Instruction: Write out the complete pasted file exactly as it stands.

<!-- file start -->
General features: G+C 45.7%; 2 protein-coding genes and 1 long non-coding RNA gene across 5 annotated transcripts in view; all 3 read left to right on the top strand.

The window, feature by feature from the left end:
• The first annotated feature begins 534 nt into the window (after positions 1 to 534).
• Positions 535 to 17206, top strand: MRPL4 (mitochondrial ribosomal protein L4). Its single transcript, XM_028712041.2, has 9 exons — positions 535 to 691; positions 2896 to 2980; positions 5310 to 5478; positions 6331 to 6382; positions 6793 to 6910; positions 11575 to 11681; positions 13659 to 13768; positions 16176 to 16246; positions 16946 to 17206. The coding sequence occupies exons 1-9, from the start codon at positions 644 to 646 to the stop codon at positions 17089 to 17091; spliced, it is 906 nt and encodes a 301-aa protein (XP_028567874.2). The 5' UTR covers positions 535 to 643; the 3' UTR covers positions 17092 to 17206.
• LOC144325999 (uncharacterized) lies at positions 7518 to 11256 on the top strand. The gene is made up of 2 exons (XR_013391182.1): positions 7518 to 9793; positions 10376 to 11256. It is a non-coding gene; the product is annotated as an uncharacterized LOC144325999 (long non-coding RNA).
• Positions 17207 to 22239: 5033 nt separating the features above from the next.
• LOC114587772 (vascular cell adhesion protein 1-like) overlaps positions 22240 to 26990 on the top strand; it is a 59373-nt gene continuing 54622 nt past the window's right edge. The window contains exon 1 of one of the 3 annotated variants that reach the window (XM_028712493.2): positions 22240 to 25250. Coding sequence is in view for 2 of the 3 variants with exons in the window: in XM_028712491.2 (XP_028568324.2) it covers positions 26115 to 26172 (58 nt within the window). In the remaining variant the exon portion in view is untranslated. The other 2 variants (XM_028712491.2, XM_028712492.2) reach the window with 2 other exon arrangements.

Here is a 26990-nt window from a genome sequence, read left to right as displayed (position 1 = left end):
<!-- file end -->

General features: G+C 45.7%; 2 protein-coding genes and 1 long non-coding RNA gene across 5 annotated transcripts in view; all 3 read left to right on the top strand.

The window, feature by feature from the left end:
• The first annotated feature begins 534 nt into the window (after positions 1 to 534).
• Positions 535 to 17206, top strand: MRPL4 (mitochondrial ribosomal protein L4). Its single transcript, XM_028712041.2, has 9 exons — positions 535 to 691; positions 2896 to 2980; positions 5310 to 5478; positions 6331 to 6382; positions 6793 to 6910; positions 11575 to 11681; positions 13659 to 13768; positions 16176 to 16246; positions 16946 to 17206. The coding sequence occupies exons 1-9, from the start codon at positions 644 to 646 to the stop codon at positions 17089 to 17091; spliced, it is 906 nt and encodes a 301-aa protein (XP_028567874.2). The 5' UTR covers positions 535 to 643; the 3' UTR covers positions 17092 to 17206.
• LOC144325999 (uncharacterized) lies at positions 7518 to 11256 on the top strand. The gene is made up of 2 exons (XR_013391182.1): positions 7518 to 9793; positions 10376 to 11256. It is a non-coding gene; the product is annotated as an uncharacterized LOC144325999 (long non-coding RNA).
• Positions 17207 to 22239: 5033 nt separating the features above from the next.
• LOC114587772 (vascular cell adhesion protein 1-like) overlaps positions 22240 to 26990 on the top strand; it is a 59373-nt gene continuing 54622 nt past the window's right edge. The window contains exon 1 of one of the 3 annotated variants that reach the window (XM_028712493.2): positions 22240 to 25250. Coding sequence is in view for 2 of the 3 variants with exons in the window: in XM_028712491.2 (XP_028568324.2) it covers positions 26115 to 26172 (58 nt within the window). In the remaining variant the exon portion in view is untranslated. The other 2 variants (XM_028712491.2, XM_028712492.2) reach the window with 2 other exon arrangements.

Here is a 26990-nt window from a genome sequence, read left to right as displayed (position 1 = left end):